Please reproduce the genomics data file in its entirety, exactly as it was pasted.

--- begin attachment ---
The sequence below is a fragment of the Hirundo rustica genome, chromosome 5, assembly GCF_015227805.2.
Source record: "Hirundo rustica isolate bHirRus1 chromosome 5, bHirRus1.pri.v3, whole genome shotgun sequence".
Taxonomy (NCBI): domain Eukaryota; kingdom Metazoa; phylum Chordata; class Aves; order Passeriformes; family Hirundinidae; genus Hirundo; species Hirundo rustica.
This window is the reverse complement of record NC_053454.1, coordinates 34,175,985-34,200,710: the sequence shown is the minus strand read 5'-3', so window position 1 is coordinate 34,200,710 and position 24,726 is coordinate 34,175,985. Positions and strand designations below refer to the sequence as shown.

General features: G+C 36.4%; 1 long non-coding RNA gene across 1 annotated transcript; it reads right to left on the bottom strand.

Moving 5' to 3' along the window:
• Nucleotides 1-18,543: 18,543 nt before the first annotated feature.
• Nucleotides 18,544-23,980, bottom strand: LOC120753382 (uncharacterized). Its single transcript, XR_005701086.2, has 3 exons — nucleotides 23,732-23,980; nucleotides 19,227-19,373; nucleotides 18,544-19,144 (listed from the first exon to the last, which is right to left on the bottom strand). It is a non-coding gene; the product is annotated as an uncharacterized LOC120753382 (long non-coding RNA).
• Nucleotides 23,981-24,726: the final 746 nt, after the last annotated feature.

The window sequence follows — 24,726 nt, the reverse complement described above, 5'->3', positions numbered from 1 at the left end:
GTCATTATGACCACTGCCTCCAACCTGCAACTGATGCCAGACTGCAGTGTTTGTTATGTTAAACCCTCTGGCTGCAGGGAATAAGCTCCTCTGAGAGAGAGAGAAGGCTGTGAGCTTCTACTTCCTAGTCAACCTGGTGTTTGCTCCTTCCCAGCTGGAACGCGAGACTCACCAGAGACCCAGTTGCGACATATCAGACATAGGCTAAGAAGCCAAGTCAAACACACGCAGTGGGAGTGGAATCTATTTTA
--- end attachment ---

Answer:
The sequence below is a fragment of the Hirundo rustica genome, chromosome 5, assembly GCF_015227805.2.
Source record: "Hirundo rustica isolate bHirRus1 chromosome 5, bHirRus1.pri.v3, whole genome shotgun sequence".
Taxonomy (NCBI): domain Eukaryota; kingdom Metazoa; phylum Chordata; class Aves; order Passeriformes; family Hirundinidae; genus Hirundo; species Hirundo rustica.
This window is the reverse complement of record NC_053454.1, coordinates 34,175,985-34,200,710: the sequence shown is the minus strand read 5'-3', so window position 1 is coordinate 34,200,710 and position 24,726 is coordinate 34,175,985. Positions and strand designations below refer to the sequence as shown.

General features: G+C 36.4%; 1 long non-coding RNA gene across 1 annotated transcript; it reads right to left on the bottom strand.

Moving 5' to 3' along the window:
• Nucleotides 1-18,543: 18,543 nt before the first annotated feature.
• Nucleotides 18,544-23,980, bottom strand: LOC120753382 (uncharacterized). Its single transcript, XR_005701086.2, has 3 exons — nucleotides 23,732-23,980; nucleotides 19,227-19,373; nucleotides 18,544-19,144 (listed from the first exon to the last, which is right to left on the bottom strand). It is a non-coding gene; the product is annotated as an uncharacterized LOC120753382 (long non-coding RNA).
• Nucleotides 23,981-24,726: the final 746 nt, after the last annotated feature.

The window sequence follows — 24,726 nt, the reverse complement described above, 5'->3', positions numbered from 1 at the left end:
GTCATTATGACCACTGCCTCCAACCTGCAACTGATGCCAGACTGCAGTGTTTGTTATGTTAAACCCTCTGGCTGCAGGGAATAAGCTCCTCTGAGAGAGAGAGAAGGCTGTGAGCTTCTACTTCCTAGTCAACCTGGTGTTTGCTCCTTCCCAGCTGGAACGCGAGACTCACCAGAGACCCAGTTGCGACATATCAGACATAGGCTAAGAAGCCAAGTCAAACACACGCAGTGGGAGTGGAATCTATTTTA